SRAM were celebrating their twentieth anniversary at Eurobike and the company has come a long way since their original twist shifters. Here’s to SRAM and thanks for the beers. . .
The main launch for SRAM’s suspension range was the new SID fork that is ten years old, you can see the details here. Elsewhere we finally got to see the new Monarch air shock and the heavier duty Vivid coil shock intended for downhill and freeride duties. The Recon range is also expanded.
Juicy brakes get a bit of a tweak and there’s an addition to the Code range.
SRAM have also brought out a flat bar 10-speed shifter – but said that it’s not intended for mountain bike use, but we’ll see. Here’s a rundown of what we got to look at during Eurobike…
A new Juicy lever body inspired from the Ultimate brake. SRAM have worked on paring away unnecessary material and optimizing the casting. The new lever shape looks similar to the Ultimate and knocks 80g grams off the older Juicy Carbon, Seven and Five.
New Code 5
This brake has been developed by the SRAM race team and the black box programme [SRAMs research riding team]. SRAM found that professional riders were fitting Ultimate levers to Code downhill callipers in order to save a bit of weight and lighten the feel – DH racers really are as finicky about weight as XC racers. SRAM couldn’t realistically roll this combination out to the public; pro riders can afford to trash an Ultimate lever on a downhill run, but us punters would find it a wee bit expensive. SRAM have therefore launched the Code 5, featuring a Code calliper with a Juicy 5 lever. Still as powerful as the original Code the four-piston Code 5 saves 60g and will be cheaper.
Intended for cross country but tough enough for all-mountain duties. Interestingly the Monarch uses a smaller air can for better frame clearance when rivals are going for bigger cans. The shock features a neat swivel air valve for easy access and a large diameter damper body for better performance.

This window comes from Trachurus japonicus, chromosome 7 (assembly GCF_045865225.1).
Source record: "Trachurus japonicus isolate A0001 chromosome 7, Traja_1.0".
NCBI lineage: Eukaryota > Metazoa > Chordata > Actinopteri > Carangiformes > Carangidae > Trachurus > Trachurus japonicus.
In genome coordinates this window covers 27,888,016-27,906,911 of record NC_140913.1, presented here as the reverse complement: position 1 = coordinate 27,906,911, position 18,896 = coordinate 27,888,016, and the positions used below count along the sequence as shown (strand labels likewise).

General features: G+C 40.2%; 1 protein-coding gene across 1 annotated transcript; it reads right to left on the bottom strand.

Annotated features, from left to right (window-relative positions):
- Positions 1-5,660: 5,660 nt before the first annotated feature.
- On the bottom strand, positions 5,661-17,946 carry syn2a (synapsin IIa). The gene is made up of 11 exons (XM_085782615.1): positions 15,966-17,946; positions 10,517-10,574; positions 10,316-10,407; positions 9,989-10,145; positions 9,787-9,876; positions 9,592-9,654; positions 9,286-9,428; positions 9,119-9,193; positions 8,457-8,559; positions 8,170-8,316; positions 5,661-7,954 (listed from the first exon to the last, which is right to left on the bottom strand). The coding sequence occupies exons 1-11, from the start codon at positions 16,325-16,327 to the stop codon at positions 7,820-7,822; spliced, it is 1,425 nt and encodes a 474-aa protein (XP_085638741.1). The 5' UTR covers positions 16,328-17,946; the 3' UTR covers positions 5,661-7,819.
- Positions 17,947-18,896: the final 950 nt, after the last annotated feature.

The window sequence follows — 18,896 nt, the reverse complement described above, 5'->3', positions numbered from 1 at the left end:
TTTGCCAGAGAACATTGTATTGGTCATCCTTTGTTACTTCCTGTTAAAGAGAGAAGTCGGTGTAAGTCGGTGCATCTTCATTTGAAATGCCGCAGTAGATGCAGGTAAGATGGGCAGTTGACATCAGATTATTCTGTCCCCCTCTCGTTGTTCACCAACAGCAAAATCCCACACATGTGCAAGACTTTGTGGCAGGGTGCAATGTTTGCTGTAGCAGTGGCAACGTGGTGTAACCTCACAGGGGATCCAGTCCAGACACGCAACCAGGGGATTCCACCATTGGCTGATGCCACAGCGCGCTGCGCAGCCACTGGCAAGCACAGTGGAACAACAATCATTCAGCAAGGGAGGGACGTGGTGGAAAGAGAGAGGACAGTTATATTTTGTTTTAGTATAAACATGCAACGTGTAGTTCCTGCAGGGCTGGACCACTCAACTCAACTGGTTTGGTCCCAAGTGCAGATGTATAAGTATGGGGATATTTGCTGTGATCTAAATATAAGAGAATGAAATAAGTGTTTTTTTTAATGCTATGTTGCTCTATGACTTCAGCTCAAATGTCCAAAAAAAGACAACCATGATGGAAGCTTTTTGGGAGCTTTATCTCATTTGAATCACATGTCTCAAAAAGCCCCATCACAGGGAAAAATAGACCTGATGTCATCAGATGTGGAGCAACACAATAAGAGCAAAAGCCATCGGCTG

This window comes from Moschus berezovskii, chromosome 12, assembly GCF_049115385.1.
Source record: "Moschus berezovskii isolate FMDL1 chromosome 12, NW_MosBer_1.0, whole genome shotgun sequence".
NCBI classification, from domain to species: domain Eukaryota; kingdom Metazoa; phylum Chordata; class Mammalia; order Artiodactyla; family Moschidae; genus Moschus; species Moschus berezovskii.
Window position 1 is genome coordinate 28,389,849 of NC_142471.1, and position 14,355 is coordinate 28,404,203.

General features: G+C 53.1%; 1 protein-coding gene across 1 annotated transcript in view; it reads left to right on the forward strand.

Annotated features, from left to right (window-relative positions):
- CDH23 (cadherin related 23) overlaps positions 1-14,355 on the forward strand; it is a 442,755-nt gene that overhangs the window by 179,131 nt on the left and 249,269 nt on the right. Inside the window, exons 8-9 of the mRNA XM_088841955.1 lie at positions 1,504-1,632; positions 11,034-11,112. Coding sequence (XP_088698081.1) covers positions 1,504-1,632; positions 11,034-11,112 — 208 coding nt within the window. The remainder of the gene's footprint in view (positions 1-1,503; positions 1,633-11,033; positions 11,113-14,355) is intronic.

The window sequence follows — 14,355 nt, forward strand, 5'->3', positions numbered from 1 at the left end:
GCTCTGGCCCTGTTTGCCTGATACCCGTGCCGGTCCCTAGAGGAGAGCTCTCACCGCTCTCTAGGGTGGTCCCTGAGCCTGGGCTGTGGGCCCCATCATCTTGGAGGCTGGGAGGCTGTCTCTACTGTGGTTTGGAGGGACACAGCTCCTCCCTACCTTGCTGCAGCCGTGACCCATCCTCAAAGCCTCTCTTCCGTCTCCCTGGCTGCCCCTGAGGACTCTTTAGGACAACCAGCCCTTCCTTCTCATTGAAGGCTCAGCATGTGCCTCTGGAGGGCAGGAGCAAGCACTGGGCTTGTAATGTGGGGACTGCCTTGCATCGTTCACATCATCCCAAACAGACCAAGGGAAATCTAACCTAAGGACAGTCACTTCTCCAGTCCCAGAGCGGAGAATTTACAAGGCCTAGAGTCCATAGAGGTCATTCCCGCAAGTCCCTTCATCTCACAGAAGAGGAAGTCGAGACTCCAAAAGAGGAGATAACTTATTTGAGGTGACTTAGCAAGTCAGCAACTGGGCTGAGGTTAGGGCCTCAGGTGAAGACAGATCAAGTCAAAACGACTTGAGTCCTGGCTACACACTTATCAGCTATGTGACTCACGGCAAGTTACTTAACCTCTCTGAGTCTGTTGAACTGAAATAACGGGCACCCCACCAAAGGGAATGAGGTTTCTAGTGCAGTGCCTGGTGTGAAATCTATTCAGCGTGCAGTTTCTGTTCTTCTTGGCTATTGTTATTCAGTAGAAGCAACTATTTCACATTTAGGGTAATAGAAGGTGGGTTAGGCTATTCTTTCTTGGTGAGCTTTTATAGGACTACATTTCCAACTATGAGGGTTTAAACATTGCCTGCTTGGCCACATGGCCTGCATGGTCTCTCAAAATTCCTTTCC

Vivid Coil Shock
The Vivid is intended for freeride and DH duties. Features include low speed compression damping and isolated rebound damping in a tough one piece body. The Vivid features adjustable Drop Stop bottom out system. This allows you to change the bottom out pads to adjust the feel of the last 20% of travel without affecting damping. The aim of the Vivid is to have a tough hard hitting shock that’s low on service intervals and unnecessary adjustment.
We’ve seen the new X-0 rear derailleur before but she’s a pretty thing so here it is again. It features a tougher carbon aluminium cage and a nice gold hanger bolt.
Changes to the Recon fork range. A lot of people were fitting the old 130mm travel recon to 80-100mm travel bikes. Nothing wrong with that but it basically meant riders were carting around extra weight. So the Recons now get an XC tag to compliment the current 130mm fork. The XC range is 100g lighter.
SRAM for the future
SRAM were making a huge thing of their new top-end Red road groupset. It’s always interesting to look at the road and mountain bike kit side by side and see how the two evolve in synergy. Here is the new SRAM Red road cassette. Machined from a solid block of chromoly steel and finished with a coating of smooth nickel plating. It’s certainly not a cheap way of making a cassette. Each one takes ninety minutes to make but SRAM says it’s worth it as the result is a cassette that is 10% lighter, 35% stiffer and 100% stiffer than a competitor’s titanium model.
With those figures in mind we said this had an obvious application for mountain bikes – we were met with a smile but no comment.
10 speed flat bar shifter
Another new product is a 10-speed flat bar shifter. Shimano already have a 10-speed flat bar shifter so a riposte from SRAM has been long overdue. Using the same Double Tap technology as the mountain bike and road shifters, they are intended for flat barred street bikes but it wouldn’t take much of a leap to build up a 10-speed mountain bike if you so wished.